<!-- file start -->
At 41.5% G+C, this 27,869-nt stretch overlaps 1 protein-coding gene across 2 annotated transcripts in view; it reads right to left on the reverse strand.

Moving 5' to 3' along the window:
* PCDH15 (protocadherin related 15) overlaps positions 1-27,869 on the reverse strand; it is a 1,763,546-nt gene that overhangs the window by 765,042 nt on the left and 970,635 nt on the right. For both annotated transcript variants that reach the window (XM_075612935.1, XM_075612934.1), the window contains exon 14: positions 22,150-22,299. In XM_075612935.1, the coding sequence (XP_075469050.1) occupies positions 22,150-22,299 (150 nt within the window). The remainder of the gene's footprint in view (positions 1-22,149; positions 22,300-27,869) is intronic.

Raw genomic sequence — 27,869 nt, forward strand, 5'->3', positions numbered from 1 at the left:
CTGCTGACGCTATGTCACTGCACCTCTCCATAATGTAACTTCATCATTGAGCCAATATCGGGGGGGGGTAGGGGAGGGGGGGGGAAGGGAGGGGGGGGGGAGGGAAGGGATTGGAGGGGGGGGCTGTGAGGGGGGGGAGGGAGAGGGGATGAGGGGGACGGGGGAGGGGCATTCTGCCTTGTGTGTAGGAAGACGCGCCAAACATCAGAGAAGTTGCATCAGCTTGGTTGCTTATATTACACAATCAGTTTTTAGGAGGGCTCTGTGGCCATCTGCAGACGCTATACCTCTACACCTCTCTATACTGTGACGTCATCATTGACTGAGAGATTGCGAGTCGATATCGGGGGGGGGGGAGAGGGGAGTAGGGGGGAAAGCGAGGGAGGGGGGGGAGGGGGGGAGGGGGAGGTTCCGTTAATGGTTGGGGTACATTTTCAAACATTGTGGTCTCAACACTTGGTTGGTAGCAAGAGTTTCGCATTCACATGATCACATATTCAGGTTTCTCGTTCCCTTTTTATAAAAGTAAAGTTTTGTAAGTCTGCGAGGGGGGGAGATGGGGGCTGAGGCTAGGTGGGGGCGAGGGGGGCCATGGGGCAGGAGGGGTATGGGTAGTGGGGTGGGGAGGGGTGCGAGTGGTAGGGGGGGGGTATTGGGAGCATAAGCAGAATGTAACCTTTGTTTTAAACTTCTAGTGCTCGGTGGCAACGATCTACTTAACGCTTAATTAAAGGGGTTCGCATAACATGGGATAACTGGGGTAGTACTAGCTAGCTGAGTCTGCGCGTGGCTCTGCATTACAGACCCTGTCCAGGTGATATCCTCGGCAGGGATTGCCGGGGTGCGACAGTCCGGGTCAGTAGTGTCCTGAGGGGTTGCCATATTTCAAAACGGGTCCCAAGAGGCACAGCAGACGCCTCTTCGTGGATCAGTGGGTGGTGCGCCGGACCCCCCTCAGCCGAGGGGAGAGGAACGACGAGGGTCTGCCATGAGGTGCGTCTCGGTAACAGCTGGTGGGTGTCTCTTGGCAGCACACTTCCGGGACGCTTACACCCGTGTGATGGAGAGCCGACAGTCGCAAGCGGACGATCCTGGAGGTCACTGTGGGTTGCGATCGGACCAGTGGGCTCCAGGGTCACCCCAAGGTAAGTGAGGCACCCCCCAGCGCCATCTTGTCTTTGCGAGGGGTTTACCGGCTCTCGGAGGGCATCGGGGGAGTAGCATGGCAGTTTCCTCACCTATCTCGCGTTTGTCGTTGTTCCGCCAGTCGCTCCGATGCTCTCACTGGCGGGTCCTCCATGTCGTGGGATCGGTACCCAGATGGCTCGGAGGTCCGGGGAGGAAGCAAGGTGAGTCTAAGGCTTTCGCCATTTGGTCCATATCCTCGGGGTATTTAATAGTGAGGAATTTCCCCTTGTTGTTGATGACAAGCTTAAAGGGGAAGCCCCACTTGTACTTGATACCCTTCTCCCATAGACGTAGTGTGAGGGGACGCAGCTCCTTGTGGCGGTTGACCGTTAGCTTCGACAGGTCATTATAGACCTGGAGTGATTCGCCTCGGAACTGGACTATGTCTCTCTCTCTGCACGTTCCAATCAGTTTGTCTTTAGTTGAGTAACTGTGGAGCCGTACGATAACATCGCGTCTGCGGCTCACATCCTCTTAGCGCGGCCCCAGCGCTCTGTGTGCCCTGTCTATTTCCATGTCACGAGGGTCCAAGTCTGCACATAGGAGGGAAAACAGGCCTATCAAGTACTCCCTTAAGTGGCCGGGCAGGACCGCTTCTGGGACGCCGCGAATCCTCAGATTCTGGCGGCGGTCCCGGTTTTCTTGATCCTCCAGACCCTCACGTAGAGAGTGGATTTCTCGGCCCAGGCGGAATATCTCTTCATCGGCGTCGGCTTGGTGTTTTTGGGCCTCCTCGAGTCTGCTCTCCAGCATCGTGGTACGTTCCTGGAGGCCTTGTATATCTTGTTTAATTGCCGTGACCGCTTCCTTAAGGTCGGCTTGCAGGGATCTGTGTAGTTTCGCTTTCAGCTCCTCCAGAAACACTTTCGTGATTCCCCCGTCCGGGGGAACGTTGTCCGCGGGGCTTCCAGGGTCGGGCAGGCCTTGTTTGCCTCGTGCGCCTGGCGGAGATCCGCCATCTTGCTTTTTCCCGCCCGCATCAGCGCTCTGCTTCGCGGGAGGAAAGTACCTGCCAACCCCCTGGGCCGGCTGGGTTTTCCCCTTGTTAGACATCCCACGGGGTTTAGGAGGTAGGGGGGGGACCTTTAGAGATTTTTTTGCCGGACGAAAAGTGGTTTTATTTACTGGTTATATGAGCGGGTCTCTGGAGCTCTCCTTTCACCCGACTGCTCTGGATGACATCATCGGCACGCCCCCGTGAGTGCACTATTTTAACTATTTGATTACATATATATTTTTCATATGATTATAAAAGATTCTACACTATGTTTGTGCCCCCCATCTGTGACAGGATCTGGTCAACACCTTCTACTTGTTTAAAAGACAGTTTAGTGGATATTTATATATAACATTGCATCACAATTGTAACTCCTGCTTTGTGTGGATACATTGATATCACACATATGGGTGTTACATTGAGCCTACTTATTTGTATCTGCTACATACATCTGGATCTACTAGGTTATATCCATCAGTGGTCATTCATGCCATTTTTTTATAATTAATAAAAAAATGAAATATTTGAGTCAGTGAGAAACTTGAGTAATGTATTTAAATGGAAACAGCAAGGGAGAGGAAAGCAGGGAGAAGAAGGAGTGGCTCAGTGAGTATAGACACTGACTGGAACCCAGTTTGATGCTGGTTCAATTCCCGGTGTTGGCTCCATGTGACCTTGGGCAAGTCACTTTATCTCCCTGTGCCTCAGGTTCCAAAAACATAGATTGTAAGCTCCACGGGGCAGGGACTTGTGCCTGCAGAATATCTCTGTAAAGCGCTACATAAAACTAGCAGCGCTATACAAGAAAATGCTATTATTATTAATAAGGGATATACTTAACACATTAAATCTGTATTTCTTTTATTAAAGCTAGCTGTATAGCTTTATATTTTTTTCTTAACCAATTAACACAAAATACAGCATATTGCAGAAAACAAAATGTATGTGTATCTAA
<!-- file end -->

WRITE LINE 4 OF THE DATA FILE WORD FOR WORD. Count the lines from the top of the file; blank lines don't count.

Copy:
Raw genomic sequence — 27,869 nt, forward strand, 5'->3', positions numbered from 1 at the left: